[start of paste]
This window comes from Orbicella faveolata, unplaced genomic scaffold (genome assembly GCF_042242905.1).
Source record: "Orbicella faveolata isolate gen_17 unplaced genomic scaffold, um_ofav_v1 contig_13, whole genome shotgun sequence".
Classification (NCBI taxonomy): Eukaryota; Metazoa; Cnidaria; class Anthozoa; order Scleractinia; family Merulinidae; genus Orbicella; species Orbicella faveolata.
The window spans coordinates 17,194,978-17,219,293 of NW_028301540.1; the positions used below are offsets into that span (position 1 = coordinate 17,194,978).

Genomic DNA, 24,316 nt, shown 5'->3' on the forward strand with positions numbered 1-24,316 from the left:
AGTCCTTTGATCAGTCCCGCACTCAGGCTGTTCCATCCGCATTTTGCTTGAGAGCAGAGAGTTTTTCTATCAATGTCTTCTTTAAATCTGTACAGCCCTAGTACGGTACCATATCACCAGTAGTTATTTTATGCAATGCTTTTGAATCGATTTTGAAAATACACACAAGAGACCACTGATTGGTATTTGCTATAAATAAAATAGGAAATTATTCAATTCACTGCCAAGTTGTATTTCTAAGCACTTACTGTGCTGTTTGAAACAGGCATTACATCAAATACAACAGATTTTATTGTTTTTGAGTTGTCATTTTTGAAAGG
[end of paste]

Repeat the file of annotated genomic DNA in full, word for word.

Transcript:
This window comes from Orbicella faveolata, unplaced genomic scaffold (genome assembly GCF_042242905.1).
Source record: "Orbicella faveolata isolate gen_17 unplaced genomic scaffold, um_ofav_v1 contig_13, whole genome shotgun sequence".
Classification (NCBI taxonomy): Eukaryota; Metazoa; Cnidaria; class Anthozoa; order Scleractinia; family Merulinidae; genus Orbicella; species Orbicella faveolata.
The window spans coordinates 17,194,978-17,219,293 of NW_028301540.1; the positions used below are offsets into that span (position 1 = coordinate 17,194,978).

Genomic DNA, 24,316 nt, shown 5'->3' on the forward strand with positions numbered 1-24,316 from the left:
AGTCCTTTGATCAGTCCCGCACTCAGGCTGTTCCATCCGCATTTTGCTTGAGAGCAGAGAGTTTTTCTATCAATGTCTTCTTTAAATCTGTACAGCCCTAGTACGGTACCATATCACCAGTAGTTATTTTATGCAATGCTTTTGAATCGATTTTGAAAATACACACAAGAGACCACTGATTGGTATTTGCTATAAATAAAATAGGAAATTATTCAATTCACTGCCAAGTTGTATTTCTAAGCACTTACTGTGCTGTTTGAAACAGGCATTACATCAAATACAACAGATTTTATTGTTTTTGAGTTGTCATTTTTGAAAGG